The Eye as Window to the Heart in Blacks with Diabetes
AMONG AFRICAN Americans with type 1 diabetes mellitus‚ retinal arteriolar narrowing (the narrowing of the small arteries in the retina of the eye) is associated with an increased risk of cardiovascular disease‚ according to a report in the May issue of Archives of Ophthalmology.
Monique S. Roy‚ MD‚ a professor in The Institute of Ophthalmology and Visual Science at New Jersey Medicial School‚ and colleagues set out to evaluate the relationship between the diameter of small arteries in the retina and the six-year incidence of cardiovascular disease and mortality among African Americans with type 1 diabetes mellitus.
"Retinal arteriolar narrowing has long been described as one of the characteristic changes associated with hypertension and cardiovascular disease (CVD)‚" the authors wrote as background information on the study.
The study included 468 African Americans with type 1 diabetes mellitus who participated in the New Jersey 725 and had undergone a six–year follow-up examination. At both study entry and follow-up‚ hypertension and the presence of heart disease‚ stroke or lower extremity arterial disease were documented and were confirmed by review of hospital admission and medical records.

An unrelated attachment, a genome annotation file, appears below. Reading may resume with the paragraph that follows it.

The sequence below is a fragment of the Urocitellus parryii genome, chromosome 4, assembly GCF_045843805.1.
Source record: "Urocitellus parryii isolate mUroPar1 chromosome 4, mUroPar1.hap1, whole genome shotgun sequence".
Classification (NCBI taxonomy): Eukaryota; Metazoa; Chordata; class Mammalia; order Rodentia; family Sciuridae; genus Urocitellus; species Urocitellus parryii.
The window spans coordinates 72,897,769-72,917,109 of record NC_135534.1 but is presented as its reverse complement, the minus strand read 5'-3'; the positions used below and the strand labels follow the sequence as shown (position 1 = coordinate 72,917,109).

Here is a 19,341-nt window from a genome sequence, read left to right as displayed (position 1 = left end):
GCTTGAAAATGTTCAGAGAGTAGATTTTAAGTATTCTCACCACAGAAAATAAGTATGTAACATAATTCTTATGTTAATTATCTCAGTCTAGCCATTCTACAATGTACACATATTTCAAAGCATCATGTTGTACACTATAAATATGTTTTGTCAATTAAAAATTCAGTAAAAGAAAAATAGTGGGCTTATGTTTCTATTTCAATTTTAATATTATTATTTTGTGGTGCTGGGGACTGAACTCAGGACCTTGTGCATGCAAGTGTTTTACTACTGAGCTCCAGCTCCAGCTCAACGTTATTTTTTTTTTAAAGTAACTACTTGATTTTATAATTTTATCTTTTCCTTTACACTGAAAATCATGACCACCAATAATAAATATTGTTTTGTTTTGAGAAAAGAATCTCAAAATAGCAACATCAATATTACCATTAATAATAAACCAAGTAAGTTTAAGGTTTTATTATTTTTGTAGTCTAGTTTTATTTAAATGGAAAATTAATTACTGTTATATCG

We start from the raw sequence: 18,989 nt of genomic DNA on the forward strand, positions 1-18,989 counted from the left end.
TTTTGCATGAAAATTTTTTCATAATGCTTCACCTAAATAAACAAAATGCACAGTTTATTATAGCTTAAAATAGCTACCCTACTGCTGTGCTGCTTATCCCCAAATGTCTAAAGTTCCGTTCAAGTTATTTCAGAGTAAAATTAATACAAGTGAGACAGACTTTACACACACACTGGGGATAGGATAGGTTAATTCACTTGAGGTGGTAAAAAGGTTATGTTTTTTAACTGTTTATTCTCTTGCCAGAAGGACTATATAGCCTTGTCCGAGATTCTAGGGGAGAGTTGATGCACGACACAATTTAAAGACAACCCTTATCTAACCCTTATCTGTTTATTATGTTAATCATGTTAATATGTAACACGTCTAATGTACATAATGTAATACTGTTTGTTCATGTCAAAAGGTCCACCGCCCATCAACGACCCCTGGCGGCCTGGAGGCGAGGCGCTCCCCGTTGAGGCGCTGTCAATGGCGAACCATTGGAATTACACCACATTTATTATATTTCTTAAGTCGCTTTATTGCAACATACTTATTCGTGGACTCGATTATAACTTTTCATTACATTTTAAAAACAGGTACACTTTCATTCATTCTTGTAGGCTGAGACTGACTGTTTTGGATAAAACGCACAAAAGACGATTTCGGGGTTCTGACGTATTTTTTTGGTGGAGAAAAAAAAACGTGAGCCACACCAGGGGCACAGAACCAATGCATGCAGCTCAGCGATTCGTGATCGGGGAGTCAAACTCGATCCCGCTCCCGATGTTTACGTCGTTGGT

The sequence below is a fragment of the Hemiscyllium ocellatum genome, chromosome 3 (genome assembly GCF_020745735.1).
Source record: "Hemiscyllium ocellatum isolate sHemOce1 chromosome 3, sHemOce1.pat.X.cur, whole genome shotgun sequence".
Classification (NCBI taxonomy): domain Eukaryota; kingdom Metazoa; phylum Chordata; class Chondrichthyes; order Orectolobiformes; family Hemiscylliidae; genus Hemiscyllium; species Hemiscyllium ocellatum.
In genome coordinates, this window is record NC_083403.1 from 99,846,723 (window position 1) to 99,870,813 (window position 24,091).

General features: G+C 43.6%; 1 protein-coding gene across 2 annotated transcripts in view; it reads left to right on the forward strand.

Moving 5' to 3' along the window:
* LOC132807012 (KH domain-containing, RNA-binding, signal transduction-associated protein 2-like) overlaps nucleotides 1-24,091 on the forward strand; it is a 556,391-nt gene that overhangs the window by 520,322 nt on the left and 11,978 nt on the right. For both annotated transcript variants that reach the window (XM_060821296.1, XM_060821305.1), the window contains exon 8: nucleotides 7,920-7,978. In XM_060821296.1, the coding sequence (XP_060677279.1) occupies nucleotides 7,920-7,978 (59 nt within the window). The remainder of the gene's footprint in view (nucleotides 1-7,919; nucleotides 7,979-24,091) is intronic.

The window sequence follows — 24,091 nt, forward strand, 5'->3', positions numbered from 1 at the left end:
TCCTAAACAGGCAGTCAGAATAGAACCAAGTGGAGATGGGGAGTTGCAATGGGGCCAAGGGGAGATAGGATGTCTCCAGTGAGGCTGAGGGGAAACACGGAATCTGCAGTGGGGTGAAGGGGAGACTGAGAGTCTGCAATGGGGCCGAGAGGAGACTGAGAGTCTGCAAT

During the six-year follow-up‚ 59 patients developed cardiovascular disease (37 with heart disease or stroke and 22 with lower extremity arterial disease)‚ and 79 developed hypertension. The authors found that retinal arteriolar narrowing at the study's beginning was significantly and independently associated with the development of cardiovascular disease‚ lower extremity arterial disease‚ and all causes of mortality after six years; and larger diameter veins in the retina predicted hypertension.
This research was supported by grants from the National Eye Institute‚ a Lew Wasserman Merit Award and an unrestricted grant from Research to Prevent Blindness‚ Inc.